In her message to the United Nations Climate Conference, known as COP26, UNICEF Executive Director Henrietta Fore reported that around 1 billion children live in 33 countries classified as extremely high climate risk.
In addition, she underlined that climate change represents a generational threat and world leaders have with COP26 an important and urgent opportunity to address the problem.
At this time, the United Nations Children’ s Fund (Unicef) official said, it is urgent to redirect the terribly wrong path we are on in terms of climate action.
Fore called on international leaders to commit to increasing the capacity of services that children depend on, and reducing emissions more quickly and significantly: the future of millions of children depends on it, she said.
According to UNICEF studies, climate change poses a great threat to the health, nutrition, education, development, survival and future potential of children and young people.
Compared to adults, the entity points out, minors are less capable of surviving extreme weather events and are more sensitive to toxic chemicals, temperature changes and diseases, among other factors.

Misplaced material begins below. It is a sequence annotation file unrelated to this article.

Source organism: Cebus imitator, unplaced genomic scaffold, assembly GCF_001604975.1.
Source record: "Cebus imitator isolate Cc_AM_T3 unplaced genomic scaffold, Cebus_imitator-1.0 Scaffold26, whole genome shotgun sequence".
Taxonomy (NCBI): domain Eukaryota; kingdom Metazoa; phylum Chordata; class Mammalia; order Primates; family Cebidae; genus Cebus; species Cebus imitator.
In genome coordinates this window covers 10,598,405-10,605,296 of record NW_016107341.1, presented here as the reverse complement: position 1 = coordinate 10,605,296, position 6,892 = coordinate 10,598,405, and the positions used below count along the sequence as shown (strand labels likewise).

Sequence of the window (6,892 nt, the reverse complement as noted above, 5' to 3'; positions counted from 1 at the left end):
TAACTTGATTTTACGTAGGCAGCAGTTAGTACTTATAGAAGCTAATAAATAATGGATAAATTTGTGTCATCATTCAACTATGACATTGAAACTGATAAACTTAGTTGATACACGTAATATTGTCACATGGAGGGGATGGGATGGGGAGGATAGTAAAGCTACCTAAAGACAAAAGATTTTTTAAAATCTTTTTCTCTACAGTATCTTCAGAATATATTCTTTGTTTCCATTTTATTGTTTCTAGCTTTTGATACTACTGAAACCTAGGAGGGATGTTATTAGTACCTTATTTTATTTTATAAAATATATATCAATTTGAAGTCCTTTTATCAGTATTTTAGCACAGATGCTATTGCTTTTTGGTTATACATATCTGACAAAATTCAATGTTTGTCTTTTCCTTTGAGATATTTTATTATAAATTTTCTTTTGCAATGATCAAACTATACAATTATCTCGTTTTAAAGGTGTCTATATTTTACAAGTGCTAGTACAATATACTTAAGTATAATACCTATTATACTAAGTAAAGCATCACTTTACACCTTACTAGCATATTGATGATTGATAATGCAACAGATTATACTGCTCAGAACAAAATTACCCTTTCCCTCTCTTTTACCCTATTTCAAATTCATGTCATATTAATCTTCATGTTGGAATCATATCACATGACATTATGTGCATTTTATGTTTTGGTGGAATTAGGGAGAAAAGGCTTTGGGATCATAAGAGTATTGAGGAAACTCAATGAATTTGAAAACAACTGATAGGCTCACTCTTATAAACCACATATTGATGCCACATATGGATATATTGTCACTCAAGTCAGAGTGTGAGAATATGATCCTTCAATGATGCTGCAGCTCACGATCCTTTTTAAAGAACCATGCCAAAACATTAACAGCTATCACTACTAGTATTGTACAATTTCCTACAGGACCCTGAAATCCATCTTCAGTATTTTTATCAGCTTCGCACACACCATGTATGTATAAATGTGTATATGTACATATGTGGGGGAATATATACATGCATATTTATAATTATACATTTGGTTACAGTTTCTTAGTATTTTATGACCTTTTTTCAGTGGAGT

For her part, United Nations Special Representative for Children and Armed Conflicts, Virginia Gamba, said that addressing the climate emergency can contribute to the protection of millions of children affected by conflicts.
In the context of COP26 taking place in Glasgow until November 12, she joined calls from other senior UN officials to turn commitments into peace actions and invest in adaptation and resilience.
As she pointed out, it is necessary to take urgent measures so that children can enjoy their right to grow and thrive in society.
The impact of climate change can aggravate fragility and worsen conflict dynamics, Gamba stressed.
In this regard, she also emphasized that minors are the most vulnerable group in times of crisis.